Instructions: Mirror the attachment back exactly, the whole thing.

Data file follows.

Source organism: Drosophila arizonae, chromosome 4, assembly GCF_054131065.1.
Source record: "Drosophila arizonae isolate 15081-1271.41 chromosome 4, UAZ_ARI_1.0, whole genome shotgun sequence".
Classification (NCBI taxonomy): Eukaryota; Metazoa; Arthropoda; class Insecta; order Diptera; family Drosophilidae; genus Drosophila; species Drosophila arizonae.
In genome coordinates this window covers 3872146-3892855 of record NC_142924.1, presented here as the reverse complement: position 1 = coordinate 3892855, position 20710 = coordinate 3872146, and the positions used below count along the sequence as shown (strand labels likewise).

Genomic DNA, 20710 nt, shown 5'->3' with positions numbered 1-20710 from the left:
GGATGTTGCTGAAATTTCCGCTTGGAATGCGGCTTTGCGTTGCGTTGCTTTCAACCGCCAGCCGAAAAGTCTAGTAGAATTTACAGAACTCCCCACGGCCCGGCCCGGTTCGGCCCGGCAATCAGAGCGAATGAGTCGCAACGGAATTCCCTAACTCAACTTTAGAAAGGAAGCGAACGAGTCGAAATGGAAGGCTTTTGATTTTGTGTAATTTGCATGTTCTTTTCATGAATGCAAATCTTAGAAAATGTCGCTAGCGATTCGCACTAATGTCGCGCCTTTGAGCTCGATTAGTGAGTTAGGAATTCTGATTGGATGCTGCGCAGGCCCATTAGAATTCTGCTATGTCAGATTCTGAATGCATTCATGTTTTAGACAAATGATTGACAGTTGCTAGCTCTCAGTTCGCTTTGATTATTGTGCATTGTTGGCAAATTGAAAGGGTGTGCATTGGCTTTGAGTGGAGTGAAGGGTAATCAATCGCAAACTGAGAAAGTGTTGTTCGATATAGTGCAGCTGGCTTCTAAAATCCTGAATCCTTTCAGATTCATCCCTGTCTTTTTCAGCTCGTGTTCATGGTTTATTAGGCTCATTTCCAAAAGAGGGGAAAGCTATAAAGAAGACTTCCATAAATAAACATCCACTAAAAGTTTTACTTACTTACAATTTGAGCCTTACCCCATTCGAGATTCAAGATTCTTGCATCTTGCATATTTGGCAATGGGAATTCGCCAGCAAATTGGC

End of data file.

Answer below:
Source organism: Drosophila arizonae, chromosome 4, assembly GCF_054131065.1.
Source record: "Drosophila arizonae isolate 15081-1271.41 chromosome 4, UAZ_ARI_1.0, whole genome shotgun sequence".
Classification (NCBI taxonomy): Eukaryota; Metazoa; Arthropoda; class Insecta; order Diptera; family Drosophilidae; genus Drosophila; species Drosophila arizonae.
In genome coordinates this window covers 3872146-3892855 of record NC_142924.1, presented here as the reverse complement: position 1 = coordinate 3892855, position 20710 = coordinate 3872146, and the positions used below count along the sequence as shown (strand labels likewise).

Genomic DNA, 20710 nt, shown 5'->3' with positions numbered 1-20710 from the left:
GGATGTTGCTGAAATTTCCGCTTGGAATGCGGCTTTGCGTTGCGTTGCTTTCAACCGCCAGCCGAAAAGTCTAGTAGAATTTACAGAACTCCCCACGGCCCGGCCCGGTTCGGCCCGGCAATCAGAGCGAATGAGTCGCAACGGAATTCCCTAACTCAACTTTAGAAAGGAAGCGAACGAGTCGAAATGGAAGGCTTTTGATTTTGTGTAATTTGCATGTTCTTTTCATGAATGCAAATCTTAGAAAATGTCGCTAGCGATTCGCACTAATGTCGCGCCTTTGAGCTCGATTAGTGAGTTAGGAATTCTGATTGGATGCTGCGCAGGCCCATTAGAATTCTGCTATGTCAGATTCTGAATGCATTCATGTTTTAGACAAATGATTGACAGTTGCTAGCTCTCAGTTCGCTTTGATTATTGTGCATTGTTGGCAAATTGAAAGGGTGTGCATTGGCTTTGAGTGGAGTGAAGGGTAATCAATCGCAAACTGAGAAAGTGTTGTTCGATATAGTGCAGCTGGCTTCTAAAATCCTGAATCCTTTCAGATTCATCCCTGTCTTTTTCAGCTCGTGTTCATGGTTTATTAGGCTCATTTCCAAAAGAGGGGAAAGCTATAAAGAAGACTTCCATAAATAAACATCCACTAAAAGTTTTACTTACTTACAATTTGAGCCTTACCCCATTCGAGATTCAAGATTCTTGCATCTTGCATATTTGGCAATGGGAATTCGCCAGCAAATTGGC